The Nevada Traveler: Being sent to Eastern Nevada’s Fort Ruby was no gem of an assignment
It wasn’t easy being stationed at Fort Ruby in Eastern Nevada. Established in September 1862, the fort provided a military presence to protect emigrants heading to California and Oregon as well as the Overland Stage and Mail Service.
But it also happened to be located in one of the most remote and desolate places in the country, almost exactly midway between Carson City and Salt Lake City.
“Ruby Valley is a bleak, inhospitable place — no forage, nor lumber to build with, and as far as the Indians are concerned, entirely unnecessary to keep troops there,” reported Col. Patrick E. Conner, who led an expedition of 600 troops, members of the Third Regiment of California Volunteers, to build the fort.
Conner stayed about a month.
According to records, the soldiers cut wood and gathered stone from nearby mountains to build a compound that eventually included some 14 buildings including storehouses, living quarters, stables and corrals. A small natural spring in the area provided water.
Almost immediately after the camp was completed, some of the troops grew frustrated and bored, and offered to have their pay withheld in return for being allowed to participate in the fighting during the Civil War, but the request was denied.
But that’s not to say there wasn’t any action. Troops from Fort Ruby were involved in the Goshute War of 1863, which was triggered when members of the Goshute tribe, who were angry about the influx of non-Indians in the region, attacked a stage station.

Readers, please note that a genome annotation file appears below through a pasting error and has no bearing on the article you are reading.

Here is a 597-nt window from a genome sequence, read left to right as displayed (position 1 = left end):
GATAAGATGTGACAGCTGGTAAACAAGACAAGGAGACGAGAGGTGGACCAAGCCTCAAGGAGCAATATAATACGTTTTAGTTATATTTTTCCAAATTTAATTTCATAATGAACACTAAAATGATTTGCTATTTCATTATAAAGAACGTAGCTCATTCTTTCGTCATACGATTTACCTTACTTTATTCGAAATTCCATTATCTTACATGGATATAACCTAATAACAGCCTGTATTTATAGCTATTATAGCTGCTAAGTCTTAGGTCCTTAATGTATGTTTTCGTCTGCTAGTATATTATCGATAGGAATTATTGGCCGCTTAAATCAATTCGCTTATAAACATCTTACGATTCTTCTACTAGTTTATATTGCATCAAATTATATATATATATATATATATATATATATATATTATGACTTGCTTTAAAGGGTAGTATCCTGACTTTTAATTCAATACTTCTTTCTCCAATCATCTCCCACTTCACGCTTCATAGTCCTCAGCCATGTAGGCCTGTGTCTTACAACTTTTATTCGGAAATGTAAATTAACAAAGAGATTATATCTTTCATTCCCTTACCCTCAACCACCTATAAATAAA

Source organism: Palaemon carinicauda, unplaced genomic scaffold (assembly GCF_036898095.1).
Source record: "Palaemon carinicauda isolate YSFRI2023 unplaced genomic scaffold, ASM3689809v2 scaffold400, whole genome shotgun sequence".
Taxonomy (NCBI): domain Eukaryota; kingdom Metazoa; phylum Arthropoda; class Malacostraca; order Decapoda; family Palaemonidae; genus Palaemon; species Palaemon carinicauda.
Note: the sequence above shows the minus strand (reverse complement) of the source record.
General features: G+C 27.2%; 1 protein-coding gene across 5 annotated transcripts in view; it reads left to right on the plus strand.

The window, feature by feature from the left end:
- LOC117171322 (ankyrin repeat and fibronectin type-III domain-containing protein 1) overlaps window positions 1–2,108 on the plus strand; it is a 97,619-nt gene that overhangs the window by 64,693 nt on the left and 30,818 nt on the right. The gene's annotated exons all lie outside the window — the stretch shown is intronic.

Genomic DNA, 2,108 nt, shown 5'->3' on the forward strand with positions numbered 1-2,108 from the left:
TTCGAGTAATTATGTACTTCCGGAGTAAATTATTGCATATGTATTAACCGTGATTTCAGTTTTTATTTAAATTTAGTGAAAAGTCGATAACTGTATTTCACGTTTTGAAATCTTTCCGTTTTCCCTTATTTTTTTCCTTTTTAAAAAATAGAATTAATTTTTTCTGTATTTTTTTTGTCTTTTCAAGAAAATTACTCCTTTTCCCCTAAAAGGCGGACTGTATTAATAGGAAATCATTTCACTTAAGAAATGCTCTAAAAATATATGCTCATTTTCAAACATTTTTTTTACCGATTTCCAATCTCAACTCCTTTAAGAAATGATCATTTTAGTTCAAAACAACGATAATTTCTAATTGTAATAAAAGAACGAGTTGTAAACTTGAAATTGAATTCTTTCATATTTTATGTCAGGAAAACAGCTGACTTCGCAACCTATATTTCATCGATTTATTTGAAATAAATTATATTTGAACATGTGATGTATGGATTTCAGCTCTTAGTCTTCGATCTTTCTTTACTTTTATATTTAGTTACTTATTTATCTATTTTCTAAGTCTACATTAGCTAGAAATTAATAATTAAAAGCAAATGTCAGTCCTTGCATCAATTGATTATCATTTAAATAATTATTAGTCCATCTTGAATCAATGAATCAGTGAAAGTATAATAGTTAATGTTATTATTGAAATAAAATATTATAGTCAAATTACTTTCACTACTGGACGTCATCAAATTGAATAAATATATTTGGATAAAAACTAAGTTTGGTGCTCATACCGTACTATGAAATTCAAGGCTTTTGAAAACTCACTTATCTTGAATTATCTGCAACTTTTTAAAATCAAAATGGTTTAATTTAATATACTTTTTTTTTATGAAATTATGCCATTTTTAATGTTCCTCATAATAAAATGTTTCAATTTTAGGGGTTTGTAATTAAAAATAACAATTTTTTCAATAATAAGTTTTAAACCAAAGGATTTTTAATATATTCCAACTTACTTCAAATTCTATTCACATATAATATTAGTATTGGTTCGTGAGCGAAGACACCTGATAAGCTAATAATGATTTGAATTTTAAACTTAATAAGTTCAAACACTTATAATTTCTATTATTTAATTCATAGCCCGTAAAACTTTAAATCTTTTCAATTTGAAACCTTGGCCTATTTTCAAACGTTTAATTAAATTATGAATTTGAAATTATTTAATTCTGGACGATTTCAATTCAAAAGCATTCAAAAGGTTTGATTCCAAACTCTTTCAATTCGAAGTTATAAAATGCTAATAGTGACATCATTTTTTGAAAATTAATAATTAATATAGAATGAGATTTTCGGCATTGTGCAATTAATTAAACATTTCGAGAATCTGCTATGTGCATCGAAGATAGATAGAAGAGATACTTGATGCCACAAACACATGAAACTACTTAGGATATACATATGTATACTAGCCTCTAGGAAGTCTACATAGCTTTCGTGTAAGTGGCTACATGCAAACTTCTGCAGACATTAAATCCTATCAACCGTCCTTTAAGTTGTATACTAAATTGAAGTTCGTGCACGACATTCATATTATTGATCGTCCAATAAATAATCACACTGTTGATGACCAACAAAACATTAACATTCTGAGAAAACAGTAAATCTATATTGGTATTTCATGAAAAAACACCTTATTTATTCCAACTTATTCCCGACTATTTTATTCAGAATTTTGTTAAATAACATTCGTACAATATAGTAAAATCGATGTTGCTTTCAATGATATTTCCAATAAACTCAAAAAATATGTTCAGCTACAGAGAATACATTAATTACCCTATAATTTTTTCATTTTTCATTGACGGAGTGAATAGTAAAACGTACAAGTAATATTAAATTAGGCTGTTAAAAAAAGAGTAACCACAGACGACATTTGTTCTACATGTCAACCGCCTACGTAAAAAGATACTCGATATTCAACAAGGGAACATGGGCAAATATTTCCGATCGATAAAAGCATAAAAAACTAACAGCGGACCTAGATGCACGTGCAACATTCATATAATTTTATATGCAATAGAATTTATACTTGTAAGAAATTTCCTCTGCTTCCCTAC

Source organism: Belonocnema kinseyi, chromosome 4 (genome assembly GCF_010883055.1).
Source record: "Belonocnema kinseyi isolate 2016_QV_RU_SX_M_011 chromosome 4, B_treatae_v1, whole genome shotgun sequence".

In the end, seven Overland Stage stations were burned and the company also lost 16 employees and about 150 horses. Additionally, soldiers killed dozens of Western Shoshone and Goshute people.
On Oct. 1, 1863, Fort Ruby was the site of the signing of the Treaty of Ruby Valley, which ended hostilities. The agreement stipulated that the Shoshone/Goshute would stop attacking emigrants and mail carriers and in return the U.S. government would grant them reservation lands and compensation for loss of game and for subsistence.
And that was the highpoint of Fort Ruby’s existence. In 1864, a smaller unit of Nevada Volunteers replaced the California Volunteers to patrol the stage routes. By 1869, the Army realized the fort, now renamed “Camp Ruby,” was no longer essential and on Sept. 20, 1869, de-commissioned the facility.
After 1870, many of the buildings were sold to nearby ranchers and most were moved off the fort site. By the mid-20th century, only two of the original buildings (an enlisted men’s barracks and one of the officer’s quarters) remained on the site, which was part of a privately owned ranch. Sadly, an electrical fire destroyed both structures in 1992.
Today, only a handful of scruffy trees near a spring-fed pond and an historic marker erected in 1994 by the Lucinda Jane Saunders Chapter E Clampus Vitus mark the spot of the former fort, which is now part of the Humboldt-Toiyabe National Forest. Additionally, a small cemetery site with two graves can be found about a half-mile north of the site.
Several years ago, the forest service conducted formal excavations of the Fort Ruby site as part of its Passport In Time (PIT) Project. Under the guidance of trained archaeologists, volunteers were able to search for structural remains and artifacts associated with the fort.
The site of Fort Ruby is located at the south end of Ruby Valley, off Ruby Marsh Road, about eight miles south of the Gallagher Fish Hatchery. For information, go to http://www.greatbasinheritage.org/fort-ruby-1862-1869.